Provided that you are legally arrested for a third DUI offense, you will face administrative penalties from the DMV. These penalties include having your license suspended and being charged with administrative fees. This is irrespective of having a court conviction for the offense or not.

The Department of Motor Vehicles (DMV) in California is the body that administers the license suspension. If your BAC level on arrest is 0.08% or higher, you will automatically have your license suspended. Similarly, if you refuse to be subjected to a chemical test, your license will be suspended. This automatic suspension of your license is referred to as an administrative per se suspension. The suspension is typically triggered by a DUI arrest and not by the court’s conviction.

The DMV hearing does not happen automatically. When you are arrested for a DUI offense, and your license is taken away, the DMV will write to you and inform you of the impending suspension of your license. You are then allowed to request a hearing to defend yourself against the suspension. This request must reach the DMV in ten days from the date of arrest. If you do not request the hearing, your rights to challenge the suspension will be forfeited.

If the hearing is not carried out, the DMV will uphold your driver’s license suspension, and you will be denied the privilege of driving for a year. If you request the hearing and lose, your license suspension remains for the same period. The suspension for a year starts to count after the thirty days lapse. When the court suspends your license for three years, while you have another year’s suspension by the DMV, the two penalties will be served concurrently.

Proving License Suspension at the Hearing by the DMV

When you are arrested for a third DUI offense, you have a right to defend your license suspension from the DMV. Once the DMV grants a hearing date, your lawyer will go through the evidence that the DMV has against you and devise suitable defense strategies.

Before the license is suspended, the state is mandated to provide compelling evidence of why the arresting police officer arrested you as well as prove that you were operating a vehicle while intoxicated. The state is required to show that the officer had reason to suspect you of drunk driving. An officer cannot pull over a car without probable cause.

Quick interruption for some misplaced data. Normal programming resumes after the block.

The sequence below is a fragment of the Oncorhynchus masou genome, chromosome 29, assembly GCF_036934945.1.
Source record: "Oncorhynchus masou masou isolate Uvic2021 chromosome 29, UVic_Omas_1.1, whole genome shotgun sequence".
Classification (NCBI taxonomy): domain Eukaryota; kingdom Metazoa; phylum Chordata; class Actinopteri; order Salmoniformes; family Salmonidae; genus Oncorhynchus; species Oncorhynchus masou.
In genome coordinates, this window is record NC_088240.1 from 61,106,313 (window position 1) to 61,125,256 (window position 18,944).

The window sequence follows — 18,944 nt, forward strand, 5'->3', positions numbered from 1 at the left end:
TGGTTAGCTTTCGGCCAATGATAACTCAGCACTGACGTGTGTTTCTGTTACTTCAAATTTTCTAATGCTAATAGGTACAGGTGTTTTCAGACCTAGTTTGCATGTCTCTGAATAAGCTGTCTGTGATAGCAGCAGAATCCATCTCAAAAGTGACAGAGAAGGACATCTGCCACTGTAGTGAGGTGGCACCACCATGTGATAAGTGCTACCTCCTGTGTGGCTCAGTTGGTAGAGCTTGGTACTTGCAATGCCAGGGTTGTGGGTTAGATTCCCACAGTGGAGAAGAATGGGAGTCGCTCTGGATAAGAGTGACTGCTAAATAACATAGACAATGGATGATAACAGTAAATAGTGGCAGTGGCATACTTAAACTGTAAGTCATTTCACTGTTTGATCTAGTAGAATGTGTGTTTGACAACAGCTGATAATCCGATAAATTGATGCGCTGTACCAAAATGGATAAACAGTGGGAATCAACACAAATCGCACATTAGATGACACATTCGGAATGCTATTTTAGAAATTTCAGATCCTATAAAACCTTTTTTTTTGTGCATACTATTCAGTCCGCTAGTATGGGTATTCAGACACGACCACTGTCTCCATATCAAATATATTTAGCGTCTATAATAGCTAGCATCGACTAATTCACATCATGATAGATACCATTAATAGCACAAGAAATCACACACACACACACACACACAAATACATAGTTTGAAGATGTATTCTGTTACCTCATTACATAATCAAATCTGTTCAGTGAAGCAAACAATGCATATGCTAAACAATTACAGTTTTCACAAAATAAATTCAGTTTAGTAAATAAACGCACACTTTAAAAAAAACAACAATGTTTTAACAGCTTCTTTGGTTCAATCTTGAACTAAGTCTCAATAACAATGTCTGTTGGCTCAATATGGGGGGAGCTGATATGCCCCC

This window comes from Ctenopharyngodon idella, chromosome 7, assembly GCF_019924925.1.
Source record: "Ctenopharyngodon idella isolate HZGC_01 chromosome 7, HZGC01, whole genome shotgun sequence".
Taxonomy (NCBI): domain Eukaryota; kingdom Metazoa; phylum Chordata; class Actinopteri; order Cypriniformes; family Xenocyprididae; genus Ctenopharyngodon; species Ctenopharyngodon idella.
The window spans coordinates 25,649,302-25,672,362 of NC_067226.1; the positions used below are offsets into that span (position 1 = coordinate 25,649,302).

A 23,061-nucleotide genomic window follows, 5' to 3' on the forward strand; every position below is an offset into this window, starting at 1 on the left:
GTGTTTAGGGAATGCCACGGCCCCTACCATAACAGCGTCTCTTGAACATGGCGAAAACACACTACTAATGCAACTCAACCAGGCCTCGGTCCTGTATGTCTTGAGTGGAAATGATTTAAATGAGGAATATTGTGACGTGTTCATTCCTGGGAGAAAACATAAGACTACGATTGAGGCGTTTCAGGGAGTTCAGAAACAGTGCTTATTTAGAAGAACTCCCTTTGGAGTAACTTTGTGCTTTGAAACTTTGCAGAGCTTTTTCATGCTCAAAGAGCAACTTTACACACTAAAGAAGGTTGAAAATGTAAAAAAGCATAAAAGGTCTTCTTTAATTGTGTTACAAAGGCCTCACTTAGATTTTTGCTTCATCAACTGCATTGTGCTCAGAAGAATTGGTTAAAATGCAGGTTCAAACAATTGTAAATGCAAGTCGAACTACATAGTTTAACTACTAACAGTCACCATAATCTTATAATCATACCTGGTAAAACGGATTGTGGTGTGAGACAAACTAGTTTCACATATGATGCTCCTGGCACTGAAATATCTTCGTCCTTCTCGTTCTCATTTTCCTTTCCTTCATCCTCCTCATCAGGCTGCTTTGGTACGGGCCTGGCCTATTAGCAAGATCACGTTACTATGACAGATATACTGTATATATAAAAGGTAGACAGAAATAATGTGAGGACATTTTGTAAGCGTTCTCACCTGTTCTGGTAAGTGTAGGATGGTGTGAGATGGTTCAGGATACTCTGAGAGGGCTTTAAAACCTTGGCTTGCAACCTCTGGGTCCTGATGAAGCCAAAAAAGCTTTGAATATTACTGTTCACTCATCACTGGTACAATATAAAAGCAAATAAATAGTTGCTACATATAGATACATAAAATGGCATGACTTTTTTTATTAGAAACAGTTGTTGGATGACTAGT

If an officer notices you have violated traffic rules or your car has a broken tail light, or you are driving dangerously, they will stop you. In the process, they may smell alcohol on you and decide to investigate further. If evidence is found to suggest you may be intoxicated, you will be subjected to field sobriety tests.

If you are not on probation for another DUI offense or are not below 21 years, you do not have to submit to the field sobriety tests. However, this does not prevent the officer from arresting you if they are convinced you are intoxicated. Once arrested and at the station, you must agree to a chemical breath test. If you decline to this, you will receive an automatic license suspension.

You can also be arrested at a DUI checkpoint where police officers conduct random checks. This process is also lawful as long as the police follow the guidelines of erecting and conducting a checkpoint.

At the DMV hearing, your lawyer will challenge the arrest if it was not lawful or if your rights were infringed. On the other hand, the state needs to show the arrest was legal, the defendant’s rights were respected, and the arresting officer had valid reasons to stop the driver.

Additionally, if the defendant declined to be given a chemical breath test at the station, this is also presented. The DMV will also require the results from the chemical test if the defendant submitted to it. If the tests show the defendant drove with a blood alcohol concentration of 0.08% or higher, the defendant was driving beyond the legal limit.

When evidence against you is presented at the DMV hearing, the officer presiding over the hearing will take it all into consideration. The arresting police officer is also required to testify before the hearing, and your lawyer can challenge his/her testimony as well. After the hearing is concluded, the DMV will inform you if the suspension will be revoked or upheld.

Why You Should Request a DMV Hearing